Q: What is “Earnest Money?”
A: It is money a homebuyer gives to the seller (or the seller’s agent) to show the homebuyer’s good faith when making an offer to purchase the seller’s property.
Q: Is earnest money the same as a due diligence fee?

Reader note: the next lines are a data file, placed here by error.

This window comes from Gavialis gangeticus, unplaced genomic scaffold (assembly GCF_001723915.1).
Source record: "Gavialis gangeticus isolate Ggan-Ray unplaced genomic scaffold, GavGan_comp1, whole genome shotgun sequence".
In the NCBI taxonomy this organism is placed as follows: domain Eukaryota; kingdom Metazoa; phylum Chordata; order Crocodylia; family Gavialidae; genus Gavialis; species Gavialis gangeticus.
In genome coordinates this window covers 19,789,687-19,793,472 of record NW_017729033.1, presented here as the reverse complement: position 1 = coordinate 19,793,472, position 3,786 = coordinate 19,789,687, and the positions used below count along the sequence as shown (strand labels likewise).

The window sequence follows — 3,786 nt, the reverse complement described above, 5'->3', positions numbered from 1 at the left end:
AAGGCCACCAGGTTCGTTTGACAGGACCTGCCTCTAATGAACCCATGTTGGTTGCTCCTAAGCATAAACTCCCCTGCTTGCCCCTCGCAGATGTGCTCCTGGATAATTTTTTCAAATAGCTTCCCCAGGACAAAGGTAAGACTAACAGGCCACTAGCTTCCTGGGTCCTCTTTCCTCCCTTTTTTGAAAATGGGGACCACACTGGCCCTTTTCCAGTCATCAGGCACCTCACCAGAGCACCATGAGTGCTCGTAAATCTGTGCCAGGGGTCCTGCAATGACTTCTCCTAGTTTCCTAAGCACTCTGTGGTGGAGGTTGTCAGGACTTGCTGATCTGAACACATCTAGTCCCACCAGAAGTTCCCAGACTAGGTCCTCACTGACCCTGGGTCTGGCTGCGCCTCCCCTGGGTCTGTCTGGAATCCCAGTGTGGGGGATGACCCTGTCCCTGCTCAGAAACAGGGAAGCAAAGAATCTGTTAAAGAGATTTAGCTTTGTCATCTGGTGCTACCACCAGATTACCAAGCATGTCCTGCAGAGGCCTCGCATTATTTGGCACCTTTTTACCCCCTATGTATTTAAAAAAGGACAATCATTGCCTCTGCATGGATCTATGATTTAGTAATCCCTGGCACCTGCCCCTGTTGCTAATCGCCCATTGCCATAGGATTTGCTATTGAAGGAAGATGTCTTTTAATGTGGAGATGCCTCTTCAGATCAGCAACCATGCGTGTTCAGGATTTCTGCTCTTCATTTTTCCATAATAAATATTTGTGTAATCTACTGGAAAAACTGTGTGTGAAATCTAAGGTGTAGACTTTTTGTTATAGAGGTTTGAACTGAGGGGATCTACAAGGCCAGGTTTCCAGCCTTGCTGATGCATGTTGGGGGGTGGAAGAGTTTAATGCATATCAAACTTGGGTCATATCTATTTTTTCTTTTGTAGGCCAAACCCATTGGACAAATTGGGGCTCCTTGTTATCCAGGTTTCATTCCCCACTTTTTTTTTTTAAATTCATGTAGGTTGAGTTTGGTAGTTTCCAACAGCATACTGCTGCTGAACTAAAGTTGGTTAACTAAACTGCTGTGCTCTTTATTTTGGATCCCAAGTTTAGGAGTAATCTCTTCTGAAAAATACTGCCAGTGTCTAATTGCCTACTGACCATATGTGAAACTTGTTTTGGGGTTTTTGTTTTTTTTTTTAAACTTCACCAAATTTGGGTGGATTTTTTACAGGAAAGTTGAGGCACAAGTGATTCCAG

A: No. The “due diligence fee” is a separate, nonrefundable fee a buyer may pay for a negotiated period of time (the “due diligence period”) during which the buyer may perform inspections, obtain loan approval, schedule a property survey or appraisal, review restrictive covenants, and determine whether or not to proceed with the purchase. The due diligence fee is paid directly to the seller under the standard Offer to Purchase and Contract. Before the end of the due diligence period, the buyer has the right to terminate the contract for any reason or no reason at all, while the seller remains bound by the terms of the contract. Buyers typically want to negotiate the lowest due diligence fee for the longest due diligence period, while sellers want to negotiate the highest fee for the shortest period. Regardless, just like the earnest money deposit, no due diligence fee is required by law. If a buyer wants the seller to make repairs, the buyer should ensure that all repairs are made before the expiration of the due diligence period, or have the parties enter into a signed, written agreement to have the specific repairs completed. While the due diligence fee is non-refundable, except in the event a seller breaches the contract, the due diligence fee is typically credited to the buyer at closing.